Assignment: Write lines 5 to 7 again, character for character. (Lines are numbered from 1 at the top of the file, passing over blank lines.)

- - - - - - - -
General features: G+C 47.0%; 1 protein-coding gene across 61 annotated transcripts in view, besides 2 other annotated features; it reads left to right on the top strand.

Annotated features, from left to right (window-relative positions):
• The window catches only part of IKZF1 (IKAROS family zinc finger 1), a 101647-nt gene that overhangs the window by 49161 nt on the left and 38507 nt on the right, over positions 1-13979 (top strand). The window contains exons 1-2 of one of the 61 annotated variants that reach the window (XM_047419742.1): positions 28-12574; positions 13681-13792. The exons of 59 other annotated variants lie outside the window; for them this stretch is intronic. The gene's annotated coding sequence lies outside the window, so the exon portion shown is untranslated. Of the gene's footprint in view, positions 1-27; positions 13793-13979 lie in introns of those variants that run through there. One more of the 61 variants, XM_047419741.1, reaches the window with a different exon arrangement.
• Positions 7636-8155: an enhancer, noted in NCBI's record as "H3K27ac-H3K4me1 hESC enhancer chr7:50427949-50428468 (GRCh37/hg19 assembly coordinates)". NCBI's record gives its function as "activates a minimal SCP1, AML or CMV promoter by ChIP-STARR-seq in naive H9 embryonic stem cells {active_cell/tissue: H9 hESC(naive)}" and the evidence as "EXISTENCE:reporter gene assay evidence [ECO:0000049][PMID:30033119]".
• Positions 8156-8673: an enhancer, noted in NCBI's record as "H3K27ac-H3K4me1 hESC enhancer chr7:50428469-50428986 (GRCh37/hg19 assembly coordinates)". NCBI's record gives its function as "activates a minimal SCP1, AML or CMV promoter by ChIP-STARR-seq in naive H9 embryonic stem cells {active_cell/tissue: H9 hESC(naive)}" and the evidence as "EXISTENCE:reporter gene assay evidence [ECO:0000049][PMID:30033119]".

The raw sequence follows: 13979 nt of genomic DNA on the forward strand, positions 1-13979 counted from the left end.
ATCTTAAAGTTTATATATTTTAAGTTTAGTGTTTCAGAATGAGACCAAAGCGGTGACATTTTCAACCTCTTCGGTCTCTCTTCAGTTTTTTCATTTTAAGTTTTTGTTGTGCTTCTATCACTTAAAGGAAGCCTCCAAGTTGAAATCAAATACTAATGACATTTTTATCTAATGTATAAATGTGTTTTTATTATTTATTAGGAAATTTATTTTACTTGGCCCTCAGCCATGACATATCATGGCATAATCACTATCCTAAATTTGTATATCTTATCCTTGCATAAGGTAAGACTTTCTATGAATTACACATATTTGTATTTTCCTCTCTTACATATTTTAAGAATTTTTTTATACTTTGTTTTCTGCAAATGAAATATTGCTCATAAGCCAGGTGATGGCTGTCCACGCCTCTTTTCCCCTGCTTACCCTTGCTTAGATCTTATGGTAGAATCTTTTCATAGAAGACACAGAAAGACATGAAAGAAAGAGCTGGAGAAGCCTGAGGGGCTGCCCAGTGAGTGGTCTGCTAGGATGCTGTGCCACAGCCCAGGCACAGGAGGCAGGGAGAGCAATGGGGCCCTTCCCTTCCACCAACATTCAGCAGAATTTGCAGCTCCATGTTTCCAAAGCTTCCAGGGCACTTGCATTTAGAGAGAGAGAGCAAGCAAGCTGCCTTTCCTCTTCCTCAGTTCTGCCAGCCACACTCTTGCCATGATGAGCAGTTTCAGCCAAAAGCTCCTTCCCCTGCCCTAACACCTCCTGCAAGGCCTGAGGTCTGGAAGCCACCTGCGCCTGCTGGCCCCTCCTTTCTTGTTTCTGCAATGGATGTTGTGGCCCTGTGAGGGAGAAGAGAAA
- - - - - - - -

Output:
• Positions 8156-8673: an enhancer, noted in NCBI's record as "H3K27ac-H3K4me1 hESC enhancer chr7:50428469-50428986 (GRCh37/hg19 assembly coordinates)". NCBI's record gives its function as "activates a minimal SCP1, AML or CMV promoter by ChIP-STARR-seq in naive H9 embryonic stem cells {active_cell/tissue: H9 hESC(naive)}" and the evidence as "EXISTENCE:reporter gene assay evidence [ECO:0000049][PMID:30033119]".

The raw sequence follows: 13979 nt of genomic DNA on the forward strand, positions 1-13979 counted from the left end.
ATCTTAAAGTTTATATATTTTAAGTTTAGTGTTTCAGAATGAGACCAAAGCGGTGACATTTTCAACCTCTTCGGTCTCTCTTCAGTTTTTTCATTTTAAGTTTTTGTTGTGCTTCTATCACTTAAAGGAAGCCTCCAAGTTGAAATCAAATACTAATGACATTTTTATCTAATGTATAAATGTGTTTTTATTATTTATTAGGAAATTTATTTTACTTGGCCCTCAGCCATGACATATCATGGCATAATCACTATCCTAAATTTGTATATCTTATCCTTGCATAAGGTAAGACTTTCTATGAATTACACATATTTGTATTTTCCTCTCTTACATATTTTAAGAATTTTTTTATACTTTGTTTTCTGCAAATGAAATATTGCTCATAAGCCAGGTGATGGCTGTCCACGCCTCTTTTCCCCTGCTTACCCTTGCTTAGATCTTATGGTAGAATCTTTTCATAGAAGACACAGAAAGACATGAAAGAAAGAGCTGGAGAAGCCTGAGGGGCTGCCCAGTGAGTGGTCTGCTAGGATGCTGTGCCACAGCCCAGGCACAGGAGGCAGGGAGAGCAATGGGGCCCTTCCCTTCCACCAACATTCAGCAGAATTTGCAGCTCCATGTTTCCAAAGCTTCCAGGGCACTTGCATTTAGAGAGAGAGAGCAAGCAAGCTGCCTTTCCTCTTCCTCAGTTCTGCCAGCCACACTCTTGCCATGATGAGCAGTTTCAGCCAAAAGCTCCTTCCCCTGCCCTAACACCTCCTGCAAGGCCTGAGGTCTGGAAGCCACCTGCGCCTGCTGGCCCCTCCTTTCTTGTTTCTGCAATGGATGTTGTGGCCCTGTGAGGGAGAAGAGAAA